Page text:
Christophe Valtaud inherited Martell’s coveted Cellar Master mantle from Benoît Fil in 2016. Perhaps the changing of the guard was a signal of changes to come—Valtaud, then 38, oversees the crafting of Martell cognacs and in a novel move, replaces the Martell VSOP Medallion with the Martell VSOP Aged in Red Barrels.
Maybe ‘replaces’ is too strong a word. Valtaud aims to stick to Martell’s style but still push the envelope with the VSOP taste. The containers used to age the cognacs in are futs roux or red barrels, named because of the colour that they take on. These barrels are ‘at the perfect maturation for both the wood and the spirit, selected to enhance the candied fruit aromas shining through this intense cognac expression’. They may not be the drinks we had at the recent Esquire Shophouse but the result of notes of fruits, faint wood overtones and a smoother taste make for an alluring pull for the new generation of drinkers. We find out more from Valtaud about the Martell VSOP Aged in Red Barrels and his work.
As a guy with a background in biochemistry, molecular biology, and plant physiology, how do you explain the Aging process of the Martell VSOP Red Barrels and its unique notes?
As a scientist, my first thought when I became Cellar Master was to understand the interaction between the wood and the eaux-de-vie. It’s very interesting for us to analyse and determine exactly what happens. The red barrels used for ageing Martell VSOP Red Barrels have in fact already been used to age eaux-de-vie. We begin with new barrels that become red after three years of ageing, and before they are aged there is some bitterness from the tannins and the vanilla notes are less pronounced. After three years, the bitterness is reduced as a result of fewer tannins and the vanilla notes are more intense, and at this stage, it is perfectly balanced. The precious red barrels have thus reached the perfect stage of maturation for both the oak and the eaux-de-vie, thus allowing for an ideally balanced exchange between the two. The wood provides the spicy, more cinnamon notes, while the fruity notes such as apricot and grape come from the wine.
For someone who is one of the few who is privy to Martell’s secrets, what kind of precautions/concession do the cognac house make for you?
I am legally bounded to the House of Martell, but beyond that when I accepted the position at Martell, I knew that it would be impossible for me to switch over to any other Houses. In the Cognac area, the Martell team is large and very renowned, and if ever I were to change my job, I would probably have to leave Cognac itself. When you decide that you want to work with Martell, you have to be clear on your decision, as it is a very small city where everybody knows each other, and it is impossible to change jobs. We are also very passionate about our Houses, and for us whenever we speak about our jobs, it’s never about the brands—but about the House; it has become our family already.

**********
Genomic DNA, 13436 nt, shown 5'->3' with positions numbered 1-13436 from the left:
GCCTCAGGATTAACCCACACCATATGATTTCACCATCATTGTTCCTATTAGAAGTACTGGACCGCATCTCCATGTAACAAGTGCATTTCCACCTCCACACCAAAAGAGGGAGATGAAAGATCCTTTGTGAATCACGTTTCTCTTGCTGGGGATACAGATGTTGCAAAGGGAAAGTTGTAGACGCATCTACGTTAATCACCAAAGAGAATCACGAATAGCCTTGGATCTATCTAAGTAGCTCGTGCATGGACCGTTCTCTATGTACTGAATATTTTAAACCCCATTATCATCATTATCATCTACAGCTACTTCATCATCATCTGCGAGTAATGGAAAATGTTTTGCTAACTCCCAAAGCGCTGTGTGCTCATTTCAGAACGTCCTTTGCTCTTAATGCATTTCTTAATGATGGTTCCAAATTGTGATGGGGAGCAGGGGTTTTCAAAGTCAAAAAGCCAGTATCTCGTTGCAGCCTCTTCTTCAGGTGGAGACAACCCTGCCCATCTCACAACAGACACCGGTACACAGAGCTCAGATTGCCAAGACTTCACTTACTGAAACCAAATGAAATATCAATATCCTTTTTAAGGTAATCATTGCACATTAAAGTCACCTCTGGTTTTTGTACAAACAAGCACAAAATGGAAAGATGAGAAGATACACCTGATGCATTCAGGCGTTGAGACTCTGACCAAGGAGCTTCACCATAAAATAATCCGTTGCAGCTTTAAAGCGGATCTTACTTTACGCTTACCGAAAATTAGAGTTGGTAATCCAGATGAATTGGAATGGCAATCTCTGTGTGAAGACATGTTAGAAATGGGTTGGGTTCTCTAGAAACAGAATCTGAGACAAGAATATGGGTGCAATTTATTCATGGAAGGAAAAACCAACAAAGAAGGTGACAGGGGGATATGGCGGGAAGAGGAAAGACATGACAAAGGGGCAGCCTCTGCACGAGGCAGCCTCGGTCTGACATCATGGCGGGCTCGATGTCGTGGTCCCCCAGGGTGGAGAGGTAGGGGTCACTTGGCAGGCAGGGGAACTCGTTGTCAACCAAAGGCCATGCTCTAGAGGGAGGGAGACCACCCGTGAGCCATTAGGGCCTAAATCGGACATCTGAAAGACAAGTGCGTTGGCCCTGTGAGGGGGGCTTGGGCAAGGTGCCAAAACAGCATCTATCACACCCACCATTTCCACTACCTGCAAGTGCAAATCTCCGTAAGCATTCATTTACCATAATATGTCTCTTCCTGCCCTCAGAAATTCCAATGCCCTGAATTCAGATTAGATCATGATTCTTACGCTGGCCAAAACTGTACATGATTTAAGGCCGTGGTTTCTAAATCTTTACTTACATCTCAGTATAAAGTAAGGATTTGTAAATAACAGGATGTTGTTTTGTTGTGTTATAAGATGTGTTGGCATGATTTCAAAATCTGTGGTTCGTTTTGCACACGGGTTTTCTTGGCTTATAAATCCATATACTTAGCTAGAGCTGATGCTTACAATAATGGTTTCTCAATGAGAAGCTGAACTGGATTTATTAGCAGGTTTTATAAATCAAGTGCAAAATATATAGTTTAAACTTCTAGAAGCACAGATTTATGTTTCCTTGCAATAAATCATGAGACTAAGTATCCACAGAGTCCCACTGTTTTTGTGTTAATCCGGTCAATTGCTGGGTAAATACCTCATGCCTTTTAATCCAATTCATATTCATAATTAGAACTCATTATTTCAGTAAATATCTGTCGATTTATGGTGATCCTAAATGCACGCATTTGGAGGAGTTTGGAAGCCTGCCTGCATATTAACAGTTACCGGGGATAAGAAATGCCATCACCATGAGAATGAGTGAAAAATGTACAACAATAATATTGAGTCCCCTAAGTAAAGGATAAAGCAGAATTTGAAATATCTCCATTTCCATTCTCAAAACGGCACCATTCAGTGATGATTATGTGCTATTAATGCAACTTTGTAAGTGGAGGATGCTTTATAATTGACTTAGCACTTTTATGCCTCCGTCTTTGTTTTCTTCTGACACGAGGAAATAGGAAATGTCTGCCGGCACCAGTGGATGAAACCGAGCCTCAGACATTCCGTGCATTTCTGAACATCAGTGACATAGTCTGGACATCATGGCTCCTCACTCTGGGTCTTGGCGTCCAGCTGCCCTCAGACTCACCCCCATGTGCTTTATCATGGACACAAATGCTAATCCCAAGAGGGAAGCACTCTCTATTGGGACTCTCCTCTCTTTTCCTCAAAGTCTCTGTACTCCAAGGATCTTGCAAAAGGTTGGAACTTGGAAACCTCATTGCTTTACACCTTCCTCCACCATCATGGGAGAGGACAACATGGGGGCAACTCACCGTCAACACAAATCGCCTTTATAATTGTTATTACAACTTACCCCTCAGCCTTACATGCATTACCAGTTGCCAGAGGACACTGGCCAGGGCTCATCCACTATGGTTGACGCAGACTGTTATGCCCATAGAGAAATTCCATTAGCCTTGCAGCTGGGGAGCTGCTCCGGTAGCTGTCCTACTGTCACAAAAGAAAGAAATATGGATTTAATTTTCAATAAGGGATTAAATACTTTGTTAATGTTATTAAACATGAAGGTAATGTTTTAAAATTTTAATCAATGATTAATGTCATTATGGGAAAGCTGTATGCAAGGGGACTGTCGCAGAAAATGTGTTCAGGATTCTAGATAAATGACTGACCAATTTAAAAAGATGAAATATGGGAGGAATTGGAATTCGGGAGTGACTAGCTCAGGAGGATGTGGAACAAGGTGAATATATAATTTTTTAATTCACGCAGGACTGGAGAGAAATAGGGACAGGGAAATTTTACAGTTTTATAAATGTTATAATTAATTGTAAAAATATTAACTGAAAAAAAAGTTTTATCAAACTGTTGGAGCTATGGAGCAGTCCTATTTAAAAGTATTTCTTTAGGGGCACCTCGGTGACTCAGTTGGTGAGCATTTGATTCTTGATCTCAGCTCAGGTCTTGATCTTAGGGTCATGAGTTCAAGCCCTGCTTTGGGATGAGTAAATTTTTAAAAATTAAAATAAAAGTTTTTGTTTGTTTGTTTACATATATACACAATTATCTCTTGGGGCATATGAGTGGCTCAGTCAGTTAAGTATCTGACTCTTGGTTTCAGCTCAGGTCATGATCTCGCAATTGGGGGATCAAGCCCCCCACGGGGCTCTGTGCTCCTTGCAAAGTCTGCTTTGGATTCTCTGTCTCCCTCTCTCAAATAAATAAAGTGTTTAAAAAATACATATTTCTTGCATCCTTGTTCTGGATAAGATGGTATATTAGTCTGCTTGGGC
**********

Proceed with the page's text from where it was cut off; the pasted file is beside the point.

What’s your daily routine to hone your expertise as a Cellar Master?
After you have undergone training, you have to taste every day, and it is important to maintain a healthy lifestyle—not too much alcohol, no smoking, no stress, no intake of overly spicy foods. You also cannot change your perfume, as it might affect your tasting. When you taste, you create a reference point with the exact scenario and environment, and if you change something, you will alter the taste and your feelings toward the spirit.
What was your first cognac like?
It was with my grandfather when I was five years old in the cellar. My grandfather was in the cellar taking samples from the barrels to check on the quality of the eaux-de-vie, and he asked if I wanted to smell the sample. And of course, I agreed. When I was 16, I tasted my first cognac at the distillery with my father, but of course, I had to spit it out. When we were younger, we would drop a few drops of cognac on a sugar cube to sweeten it, to reduce the strength of the alcohol but maintain the fragrance of the spirit so as to taste the notes.
What’s your take on the changing palates of the newer generation of cognac drinkers?
It’s very interesting because the new consumers are more sophisticated tasters, probably because we have more women drinkers compared to last time. Women are more sophisticated, and they prefer a more balanced, refined taste. Many people also want to know more about what they drink, from the provenance of the cognac to the price point, so we’re seeing more discerning consumers now.
You were raised in a cognac culture, was there ever a time that you’ve thought of doing something else outside of the industry?
Yes, I was once a scientist for five years, and it was quite interesting for me to explore a different profession for a short period. In the beginning, I had wished to work with my father in the vineyards as a distiller, and I always knew I wanted to come back to the cognac industry, especially when this opportunity with Martell came about eight years ago.
For more information and purchase of the Martell VSOP Red Barrels, click here.